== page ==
In our modern technological age, information continues to transition away from physical paperwork and become digitized. While the ability to access data electronically is convenient, not disposing of it carefully can be dangerous.
Confidential information can fall into the wrong hands and lead to theft of bank money, stolen identities, and other problems during a data breach. Organizations that handle such sensitive data have a responsibility to ensure that the information of their clients and customers is secure. To that end, many locations have enacted consumer protection laws and guidelines that individuals must follow, and Pennsylvania is no exception.
As of June 20, 2006, the Breach of Personal Information Notification Act went into effect in Pennsylvania. The Act encompasses a lot of facets and can be difficult to comprehend, given how many specifics and nuances there are. To learn more about this essential Act, here’s an overview of the Pennsylvania data breach notification law.
What Is the Pennsylvania Data Breach Notification Law?
According to the Breach of Personal Information Notification Act, any entity that maintains, stores, or manages computerized data, which includes sensitive information, has an obligation to notify individuals if a data breach materially compromises the security or confidentiality of their personal data. Anyone violation of this Act is considered unfair or deceptive, meaning it must be upheld for the safety of Pennsylvania citizens. There is much to unpack and define with this Act, so let’s review the specifics.
Who Must Follow Pennsylvania Data Privacy Laws?
Under the Pennsylvania data breach notification law, the entities that need to notify residents must meet three criteria: the information is stored, the data is computerized, and the stolen data is considered personal information.
Any company or individual that stores or manages data is considered an entity. If there is a breach of the security of the system they manage, it must be reported.
The data stored must be digital and stored electronically. Written documents and paper records do not fall within the scope of the Act. However, this computerized data can be on either a physical device or in a cloud-based system.
The Pennsylvania data breach notification law only protects personal information, which includes an individual’s first name or initial and last name along with one of the following:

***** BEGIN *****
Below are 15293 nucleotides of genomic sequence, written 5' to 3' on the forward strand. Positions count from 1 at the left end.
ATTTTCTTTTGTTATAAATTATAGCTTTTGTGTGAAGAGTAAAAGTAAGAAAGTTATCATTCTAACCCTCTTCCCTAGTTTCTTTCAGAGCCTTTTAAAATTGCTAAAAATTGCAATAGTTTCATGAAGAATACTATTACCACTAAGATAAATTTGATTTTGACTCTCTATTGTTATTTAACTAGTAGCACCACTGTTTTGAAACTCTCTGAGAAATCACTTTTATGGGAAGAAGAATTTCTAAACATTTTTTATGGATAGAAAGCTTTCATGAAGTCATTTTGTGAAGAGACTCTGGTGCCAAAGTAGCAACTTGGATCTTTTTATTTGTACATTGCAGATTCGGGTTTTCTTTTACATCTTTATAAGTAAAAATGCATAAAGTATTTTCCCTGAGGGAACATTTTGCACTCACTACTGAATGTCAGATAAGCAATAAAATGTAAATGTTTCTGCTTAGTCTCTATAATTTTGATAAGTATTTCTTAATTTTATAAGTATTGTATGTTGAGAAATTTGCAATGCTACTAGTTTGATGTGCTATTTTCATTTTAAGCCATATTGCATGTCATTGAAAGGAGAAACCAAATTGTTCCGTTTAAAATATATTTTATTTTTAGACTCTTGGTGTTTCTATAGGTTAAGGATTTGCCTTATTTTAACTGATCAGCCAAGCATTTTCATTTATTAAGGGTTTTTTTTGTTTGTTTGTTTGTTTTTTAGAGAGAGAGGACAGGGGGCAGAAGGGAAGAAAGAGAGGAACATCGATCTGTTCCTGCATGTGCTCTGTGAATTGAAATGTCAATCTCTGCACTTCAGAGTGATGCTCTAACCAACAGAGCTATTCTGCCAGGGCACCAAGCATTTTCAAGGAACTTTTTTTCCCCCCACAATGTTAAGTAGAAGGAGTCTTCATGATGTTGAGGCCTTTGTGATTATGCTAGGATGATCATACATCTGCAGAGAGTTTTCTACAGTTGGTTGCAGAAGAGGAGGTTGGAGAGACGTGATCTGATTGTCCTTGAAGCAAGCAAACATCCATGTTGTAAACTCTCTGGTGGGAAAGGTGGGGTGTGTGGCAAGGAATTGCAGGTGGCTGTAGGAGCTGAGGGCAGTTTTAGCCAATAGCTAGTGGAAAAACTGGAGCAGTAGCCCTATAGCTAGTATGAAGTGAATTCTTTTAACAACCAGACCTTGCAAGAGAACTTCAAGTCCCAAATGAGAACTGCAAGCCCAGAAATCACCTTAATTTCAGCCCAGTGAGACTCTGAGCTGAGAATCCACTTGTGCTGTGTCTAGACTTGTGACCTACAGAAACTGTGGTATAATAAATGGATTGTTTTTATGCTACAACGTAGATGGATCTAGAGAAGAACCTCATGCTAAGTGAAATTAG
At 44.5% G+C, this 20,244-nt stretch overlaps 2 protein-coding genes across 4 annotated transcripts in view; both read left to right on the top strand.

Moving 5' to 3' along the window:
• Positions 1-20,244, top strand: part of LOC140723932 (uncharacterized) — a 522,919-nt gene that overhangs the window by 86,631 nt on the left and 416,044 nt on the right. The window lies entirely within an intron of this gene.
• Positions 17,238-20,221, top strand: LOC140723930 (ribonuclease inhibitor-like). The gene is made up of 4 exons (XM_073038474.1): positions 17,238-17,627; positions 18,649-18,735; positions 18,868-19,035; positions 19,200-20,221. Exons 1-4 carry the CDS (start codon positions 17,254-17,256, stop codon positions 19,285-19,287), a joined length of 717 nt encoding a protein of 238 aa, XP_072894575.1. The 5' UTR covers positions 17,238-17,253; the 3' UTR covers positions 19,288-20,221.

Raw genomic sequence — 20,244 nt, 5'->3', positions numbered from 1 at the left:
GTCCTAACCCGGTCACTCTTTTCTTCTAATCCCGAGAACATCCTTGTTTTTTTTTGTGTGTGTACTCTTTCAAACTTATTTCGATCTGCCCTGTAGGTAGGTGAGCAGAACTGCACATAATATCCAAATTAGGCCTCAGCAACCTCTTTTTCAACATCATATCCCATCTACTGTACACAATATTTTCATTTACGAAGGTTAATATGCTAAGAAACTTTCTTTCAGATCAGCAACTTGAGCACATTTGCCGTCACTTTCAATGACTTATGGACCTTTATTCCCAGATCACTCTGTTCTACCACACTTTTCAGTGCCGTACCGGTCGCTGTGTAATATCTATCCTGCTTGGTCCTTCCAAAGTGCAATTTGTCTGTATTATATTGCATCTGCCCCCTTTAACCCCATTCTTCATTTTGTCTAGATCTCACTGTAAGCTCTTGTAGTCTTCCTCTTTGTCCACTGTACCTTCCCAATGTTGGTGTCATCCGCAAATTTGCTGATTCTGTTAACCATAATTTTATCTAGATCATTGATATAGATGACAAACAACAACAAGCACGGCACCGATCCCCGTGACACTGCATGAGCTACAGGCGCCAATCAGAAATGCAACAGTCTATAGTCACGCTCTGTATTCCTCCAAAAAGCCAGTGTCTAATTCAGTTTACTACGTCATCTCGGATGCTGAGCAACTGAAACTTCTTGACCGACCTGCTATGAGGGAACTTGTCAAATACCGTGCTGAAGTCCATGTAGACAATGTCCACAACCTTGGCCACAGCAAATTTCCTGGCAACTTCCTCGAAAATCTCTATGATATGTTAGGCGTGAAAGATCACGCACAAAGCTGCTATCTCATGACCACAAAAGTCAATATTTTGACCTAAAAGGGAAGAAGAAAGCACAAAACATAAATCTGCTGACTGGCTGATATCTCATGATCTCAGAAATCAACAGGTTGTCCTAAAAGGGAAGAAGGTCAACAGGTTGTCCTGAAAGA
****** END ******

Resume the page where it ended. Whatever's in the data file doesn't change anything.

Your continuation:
- Social Security Number
- Driver’s License Number
- Credit or Debit Card Number, or Other Forms of Financial Account Numbers
Although medical and legal data is incredibly sensitive, it does not fall within the confines of the Act. Further, any publicly available information that anyone can obtain isn’t protected either.
Lastly, personal information must be encrypted or redacted. Encryption involves converting data into a code which can then be received through a special key. It is commonly used as a means to safeguard confidential information.
How Do Pennsylvania Data Privacy Laws Define Breaches?
The Breach of Personal Information Notification Act has a specific definition for what it considers a breach. A breach involves unauthorized access and acquisition of confidential data. Note that for it to compromise the security of personal information, it must specifically be taken from the system.
Additionally, if it was reasonably believed to be a breach, it must still be reported. You may need to consult an expert to determine the scope of the breach. The sensitive material acquired during the breach must also be believed to inflict serious loss or injury.
Further, the information must be contained in a database along with the material of other individuals. Should the data be acquired from an email, for example, it will not count. Lastly, the person to whom the data belonged must be from the Commonwealth of Pennsylvania.
Reporting for the Pennsylvania Data Breach Notification Law
When all the criteria are met, the entity must report the breach with no unreasonable delay. Because losing personal information is an urgent matter, they must learn about it as soon as possible to take action. However, the reporting can be delayed should it prevent compromising investigations conducted by homeland security.
How many people were affected by the breach can also influence your response. Should the number of individuals exceed 1000, the Act would require you to notify all consumer reporting agencies that maintain the files of the time and distribution of the report. Additionally, there are certain things you should mention in the notification email written to an affected person. These details can include:
- The specific circumstances of the breach.
- What they can do to protect their identity.
- How they can reach your organization in the future.
- Other pertinent information.
Companies that offer data destruction services also handle sensitive information and must take care to follow the Act. At Keystone Technology Management, we’re dedicated to wiping devices so that your confidential information will be safe from third parties. You can also reach out to us to sell used IT equipment and for a variety of other services.